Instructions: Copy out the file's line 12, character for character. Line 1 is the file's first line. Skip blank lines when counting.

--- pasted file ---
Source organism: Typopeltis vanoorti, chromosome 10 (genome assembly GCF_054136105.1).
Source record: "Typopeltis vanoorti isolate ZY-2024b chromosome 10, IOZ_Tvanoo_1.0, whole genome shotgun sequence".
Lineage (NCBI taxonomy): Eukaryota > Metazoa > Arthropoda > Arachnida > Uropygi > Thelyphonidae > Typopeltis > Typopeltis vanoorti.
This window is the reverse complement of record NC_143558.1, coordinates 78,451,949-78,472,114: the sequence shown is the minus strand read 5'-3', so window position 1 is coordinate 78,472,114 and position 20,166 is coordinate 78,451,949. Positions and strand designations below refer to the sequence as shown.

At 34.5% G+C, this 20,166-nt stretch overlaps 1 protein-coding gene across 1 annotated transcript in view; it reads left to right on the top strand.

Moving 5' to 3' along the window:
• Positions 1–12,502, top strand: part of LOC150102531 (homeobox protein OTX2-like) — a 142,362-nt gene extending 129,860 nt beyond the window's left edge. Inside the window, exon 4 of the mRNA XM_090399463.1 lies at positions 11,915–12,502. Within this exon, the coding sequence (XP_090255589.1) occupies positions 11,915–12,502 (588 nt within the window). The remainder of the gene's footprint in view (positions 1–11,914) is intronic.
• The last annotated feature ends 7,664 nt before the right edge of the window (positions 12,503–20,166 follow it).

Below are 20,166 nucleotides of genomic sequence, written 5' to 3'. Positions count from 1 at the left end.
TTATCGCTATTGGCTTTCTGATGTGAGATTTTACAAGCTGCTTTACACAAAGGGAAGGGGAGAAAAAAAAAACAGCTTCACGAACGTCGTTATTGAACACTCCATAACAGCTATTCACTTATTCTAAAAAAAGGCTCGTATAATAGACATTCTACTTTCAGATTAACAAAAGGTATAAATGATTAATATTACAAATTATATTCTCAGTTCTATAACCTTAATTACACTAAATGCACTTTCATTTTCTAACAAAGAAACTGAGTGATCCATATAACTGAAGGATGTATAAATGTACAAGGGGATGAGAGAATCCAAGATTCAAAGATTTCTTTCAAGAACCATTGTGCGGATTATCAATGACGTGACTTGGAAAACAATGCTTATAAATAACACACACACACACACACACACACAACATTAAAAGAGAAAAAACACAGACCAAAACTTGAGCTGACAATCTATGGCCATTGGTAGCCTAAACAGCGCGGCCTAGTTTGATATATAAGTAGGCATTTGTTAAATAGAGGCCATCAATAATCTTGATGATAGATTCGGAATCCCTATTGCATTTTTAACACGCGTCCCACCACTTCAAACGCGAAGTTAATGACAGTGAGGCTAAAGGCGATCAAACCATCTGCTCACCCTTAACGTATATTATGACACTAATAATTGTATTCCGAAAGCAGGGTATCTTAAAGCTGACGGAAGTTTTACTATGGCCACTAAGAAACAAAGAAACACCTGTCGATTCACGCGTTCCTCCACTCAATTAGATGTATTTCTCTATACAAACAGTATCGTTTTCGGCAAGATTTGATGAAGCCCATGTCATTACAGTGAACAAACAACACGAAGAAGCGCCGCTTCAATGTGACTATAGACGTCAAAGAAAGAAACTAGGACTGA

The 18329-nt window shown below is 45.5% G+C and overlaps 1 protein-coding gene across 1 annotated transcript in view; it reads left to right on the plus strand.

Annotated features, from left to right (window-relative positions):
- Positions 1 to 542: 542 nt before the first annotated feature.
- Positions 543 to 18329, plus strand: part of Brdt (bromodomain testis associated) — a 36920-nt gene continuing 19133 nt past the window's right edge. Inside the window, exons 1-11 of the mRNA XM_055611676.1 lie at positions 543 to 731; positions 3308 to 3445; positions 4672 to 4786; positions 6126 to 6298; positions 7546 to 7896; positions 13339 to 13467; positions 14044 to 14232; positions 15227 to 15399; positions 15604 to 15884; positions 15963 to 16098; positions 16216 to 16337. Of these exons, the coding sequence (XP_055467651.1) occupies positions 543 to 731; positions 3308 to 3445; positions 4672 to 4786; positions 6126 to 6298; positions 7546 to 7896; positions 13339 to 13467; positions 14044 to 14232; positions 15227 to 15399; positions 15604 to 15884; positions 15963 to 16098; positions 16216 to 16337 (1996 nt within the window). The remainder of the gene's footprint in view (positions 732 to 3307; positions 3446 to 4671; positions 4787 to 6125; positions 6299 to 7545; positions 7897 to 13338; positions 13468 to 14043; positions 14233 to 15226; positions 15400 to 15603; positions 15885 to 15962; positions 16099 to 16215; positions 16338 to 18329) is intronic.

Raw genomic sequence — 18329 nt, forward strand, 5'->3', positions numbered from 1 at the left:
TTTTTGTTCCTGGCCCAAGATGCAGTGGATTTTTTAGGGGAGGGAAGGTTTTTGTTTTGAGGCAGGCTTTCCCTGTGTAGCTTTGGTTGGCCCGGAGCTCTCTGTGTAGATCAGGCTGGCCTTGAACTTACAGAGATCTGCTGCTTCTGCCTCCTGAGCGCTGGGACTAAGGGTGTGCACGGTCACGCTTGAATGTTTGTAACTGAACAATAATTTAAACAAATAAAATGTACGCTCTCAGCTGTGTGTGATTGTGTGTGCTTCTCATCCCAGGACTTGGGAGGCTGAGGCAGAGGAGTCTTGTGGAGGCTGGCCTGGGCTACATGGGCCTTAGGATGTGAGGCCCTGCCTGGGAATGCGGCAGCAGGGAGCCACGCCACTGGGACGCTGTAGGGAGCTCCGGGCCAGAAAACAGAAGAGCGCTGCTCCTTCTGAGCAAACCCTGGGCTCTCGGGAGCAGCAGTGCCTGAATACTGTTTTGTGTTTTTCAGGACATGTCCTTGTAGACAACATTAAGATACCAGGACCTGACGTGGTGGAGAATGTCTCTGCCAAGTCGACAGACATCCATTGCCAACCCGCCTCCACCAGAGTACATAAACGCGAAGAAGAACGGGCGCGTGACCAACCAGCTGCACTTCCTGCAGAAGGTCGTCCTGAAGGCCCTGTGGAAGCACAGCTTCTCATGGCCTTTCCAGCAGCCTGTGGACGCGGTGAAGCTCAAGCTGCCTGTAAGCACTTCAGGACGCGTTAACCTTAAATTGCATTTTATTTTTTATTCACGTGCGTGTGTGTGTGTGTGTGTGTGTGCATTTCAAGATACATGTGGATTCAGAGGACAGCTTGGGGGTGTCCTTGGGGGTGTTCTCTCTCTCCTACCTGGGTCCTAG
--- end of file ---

Annotated features, from left to right (window-relative positions):